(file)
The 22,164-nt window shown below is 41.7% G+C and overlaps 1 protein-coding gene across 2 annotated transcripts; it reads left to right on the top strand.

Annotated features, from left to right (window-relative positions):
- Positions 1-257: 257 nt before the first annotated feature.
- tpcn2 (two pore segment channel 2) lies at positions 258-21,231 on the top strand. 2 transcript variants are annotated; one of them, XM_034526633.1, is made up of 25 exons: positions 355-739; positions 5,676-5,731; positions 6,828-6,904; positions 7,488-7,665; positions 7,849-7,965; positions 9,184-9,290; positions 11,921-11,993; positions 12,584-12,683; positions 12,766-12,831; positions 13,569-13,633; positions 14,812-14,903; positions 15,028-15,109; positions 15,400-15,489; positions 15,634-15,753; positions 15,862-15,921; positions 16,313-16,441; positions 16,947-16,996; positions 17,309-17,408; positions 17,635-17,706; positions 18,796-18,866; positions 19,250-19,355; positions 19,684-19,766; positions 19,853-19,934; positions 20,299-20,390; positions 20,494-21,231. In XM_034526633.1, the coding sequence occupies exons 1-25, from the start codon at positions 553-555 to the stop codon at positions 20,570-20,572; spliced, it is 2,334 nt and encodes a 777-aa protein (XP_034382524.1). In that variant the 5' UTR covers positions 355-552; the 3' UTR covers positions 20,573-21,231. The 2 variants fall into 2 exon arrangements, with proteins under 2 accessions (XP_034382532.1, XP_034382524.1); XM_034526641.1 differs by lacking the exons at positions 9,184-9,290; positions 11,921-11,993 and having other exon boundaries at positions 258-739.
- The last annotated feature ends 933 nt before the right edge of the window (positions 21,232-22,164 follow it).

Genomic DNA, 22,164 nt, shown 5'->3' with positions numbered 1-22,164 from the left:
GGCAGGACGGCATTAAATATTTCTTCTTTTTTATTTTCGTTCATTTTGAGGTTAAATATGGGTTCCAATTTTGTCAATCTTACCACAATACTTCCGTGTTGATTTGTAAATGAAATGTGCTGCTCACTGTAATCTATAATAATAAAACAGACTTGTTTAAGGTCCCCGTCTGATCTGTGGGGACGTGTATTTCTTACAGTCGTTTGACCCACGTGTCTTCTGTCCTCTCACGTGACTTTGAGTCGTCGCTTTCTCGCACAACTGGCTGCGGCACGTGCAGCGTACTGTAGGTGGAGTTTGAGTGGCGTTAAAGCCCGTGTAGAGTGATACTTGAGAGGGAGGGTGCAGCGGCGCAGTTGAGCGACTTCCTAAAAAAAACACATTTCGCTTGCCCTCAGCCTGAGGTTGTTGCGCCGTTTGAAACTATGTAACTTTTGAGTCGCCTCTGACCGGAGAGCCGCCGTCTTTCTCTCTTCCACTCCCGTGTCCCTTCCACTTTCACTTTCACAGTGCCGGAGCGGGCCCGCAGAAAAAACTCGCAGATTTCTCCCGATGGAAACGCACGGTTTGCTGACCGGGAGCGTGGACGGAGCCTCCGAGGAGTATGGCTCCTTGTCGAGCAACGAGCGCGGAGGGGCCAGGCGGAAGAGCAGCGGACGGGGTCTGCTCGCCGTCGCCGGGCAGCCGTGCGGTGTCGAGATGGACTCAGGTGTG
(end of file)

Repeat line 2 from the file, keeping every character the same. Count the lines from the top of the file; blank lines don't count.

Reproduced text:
Annotated features, from left to right (window-relative positions):